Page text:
Knock Knock Studio brings out the potential of an odd-shaped flat, and on a modest budget too.
22 November 2022
Home Type: 4-room HDB flat
Floor Area: 1,001sqft
Text by Janice Seow
Instead of a typical squarish layout, this four-room flat in Depot Road came with lots of odd angles that had to be resolved during renovation. At the same time, the owners were not keen on doing a major rehaul of the space given that they did not plan to stay in this flat for long.
The primary task given to Jade Cham and Alice Yee of Knock Knock Studio was to transform the odd-shaped flat into a comfortable and space efficient home on a fairly modest budget of $70,000.
“The clients are a married couple who work hard at their jobs, and given that they are also homebodies, wanted their home to be a place they could relax after a hard day at the office. It had to be a true retreat as they didn’t want to have to spend extra on staycations,” says Jade.
The owners were keen on a bright and airy modern farmhouse vibe for their home. It also needed to have plenty of storage, and be easy to maintain given their busy schedules.
“When we first came in, the unit was very dark and also heavy on carpentry. It felt claustrophobic. Given that it did not have a typical floor plan, we felt it better to build the house in a way that would seal up the corner angles,” says Jade.
To optimise space, the designers made a conscientious effort to plan the storage in such a way that they could be utilised at all corners, while colours were carefully selected to refresh the interiors.
With the budget in mind, the designers kept most of the walls intact, with the biggest move being to remove the wall between the master bedroom and bedroom two to create an enlarged master suite. Everywhere else, cabinetry was used to shape the space to make it easier for the owners to rent out or sell the flat in five years time.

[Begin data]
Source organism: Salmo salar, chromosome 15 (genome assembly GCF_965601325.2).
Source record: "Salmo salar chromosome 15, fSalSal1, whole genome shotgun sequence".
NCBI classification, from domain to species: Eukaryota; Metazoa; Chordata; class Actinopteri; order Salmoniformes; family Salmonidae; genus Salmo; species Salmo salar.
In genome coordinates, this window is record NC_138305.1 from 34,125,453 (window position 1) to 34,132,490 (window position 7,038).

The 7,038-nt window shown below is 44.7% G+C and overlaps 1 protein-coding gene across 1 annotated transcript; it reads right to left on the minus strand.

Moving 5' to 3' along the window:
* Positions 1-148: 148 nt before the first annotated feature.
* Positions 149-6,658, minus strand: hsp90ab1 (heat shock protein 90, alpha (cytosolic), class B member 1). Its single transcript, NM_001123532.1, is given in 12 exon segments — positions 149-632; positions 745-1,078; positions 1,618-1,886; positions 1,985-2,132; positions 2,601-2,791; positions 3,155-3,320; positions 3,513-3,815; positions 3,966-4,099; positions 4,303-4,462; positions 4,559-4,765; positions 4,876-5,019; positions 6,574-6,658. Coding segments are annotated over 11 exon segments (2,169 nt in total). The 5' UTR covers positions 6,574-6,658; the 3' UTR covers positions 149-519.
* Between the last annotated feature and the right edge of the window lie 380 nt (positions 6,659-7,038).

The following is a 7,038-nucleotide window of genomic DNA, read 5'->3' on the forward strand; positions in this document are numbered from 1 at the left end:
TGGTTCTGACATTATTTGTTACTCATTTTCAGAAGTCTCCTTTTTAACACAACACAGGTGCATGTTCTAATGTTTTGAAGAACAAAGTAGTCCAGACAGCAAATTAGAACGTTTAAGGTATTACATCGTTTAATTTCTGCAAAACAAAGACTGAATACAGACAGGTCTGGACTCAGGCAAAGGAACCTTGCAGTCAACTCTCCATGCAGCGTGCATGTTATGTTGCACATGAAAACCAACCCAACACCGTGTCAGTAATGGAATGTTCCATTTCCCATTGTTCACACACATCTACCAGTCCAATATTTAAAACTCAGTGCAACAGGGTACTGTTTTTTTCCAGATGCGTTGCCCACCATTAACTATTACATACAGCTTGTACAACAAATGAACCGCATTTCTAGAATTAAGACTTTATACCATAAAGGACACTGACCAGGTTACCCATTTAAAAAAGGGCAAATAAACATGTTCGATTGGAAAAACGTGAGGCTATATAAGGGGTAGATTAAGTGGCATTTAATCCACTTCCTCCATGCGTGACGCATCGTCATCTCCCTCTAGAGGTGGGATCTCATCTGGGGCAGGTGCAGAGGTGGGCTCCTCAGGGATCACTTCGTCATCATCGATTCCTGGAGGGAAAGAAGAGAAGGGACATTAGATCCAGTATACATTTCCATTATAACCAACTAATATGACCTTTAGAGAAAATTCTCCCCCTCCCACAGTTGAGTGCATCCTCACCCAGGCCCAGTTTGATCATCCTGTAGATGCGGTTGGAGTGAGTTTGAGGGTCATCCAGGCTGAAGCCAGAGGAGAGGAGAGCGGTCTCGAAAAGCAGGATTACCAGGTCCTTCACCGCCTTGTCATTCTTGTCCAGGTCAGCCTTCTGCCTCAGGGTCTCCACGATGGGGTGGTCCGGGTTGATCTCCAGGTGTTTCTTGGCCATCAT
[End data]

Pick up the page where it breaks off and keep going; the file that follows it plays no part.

The living and dining space channels the modern farmhouse aesthetic with loose furniture that promote a sense of casualness and ease. A Shaker-style shoe cabinet at the foyer hides the household shelter and cornices also artfully conceal wires. Then there are the thoughtful solutions to organise and store things better, such as a cabinet with a bar handle for the owners to hang their umbrellas.
Further in, the kitchen and yard are now a single entity where, as Jade puts it “space is fully utilised, even the weird angles”.
In this odd-shaped flat, every aspect of kitchen usage and storage has been well thought out. “There is a corner basket for pots and pans, and two utensil compartments, one in an inner drawer, one under the stove. There’s a narrow sauce drawer beside the stove…,” lists Jade. The service yard too, has ample storage, as well as more kitchen prepping space at one side.
Tall units line up only on one side so it doesn’t feel claustrophobic. It helps too, that the sliding barn door with glass windows lets light through.
Little has been done to bedroom three, which is the couple’s gym. Rather, the biggest change to the private spaces has occurred in the master bedroom, which has merged with bedroom two.
With the enlarged room, the designers have created an odd-shaped wardrobe. “The casement doors allow the clients to access all the storage areas at one time. One side is for the wife, the other side for husband. Adjustable shelves allow for flexibility,” says Jade.
The wardrobe’s placement in relation to the bathroom and sleeping quarters has also been designed for maximum ease and convenience. This dressing area doubles as the couple’s workspace, and the wardrobe divider goes a long way to block out sound when the person using the space is having an online meeting.
The home’s odd-shape extends to the master bathroom, and the designers have built a vanity to fit the angled wall. In addition, the entrance has been shifted to address the sharp corners and for more direct access to the wardrobe area.
It is true that you don’t necessary need a big budget renovation to tackle a spatially challenged home. This odd-shaped flat is now an efficient and relaxed abode that just makes sense for the busy couple living in it.
Photography by Marcus Lim
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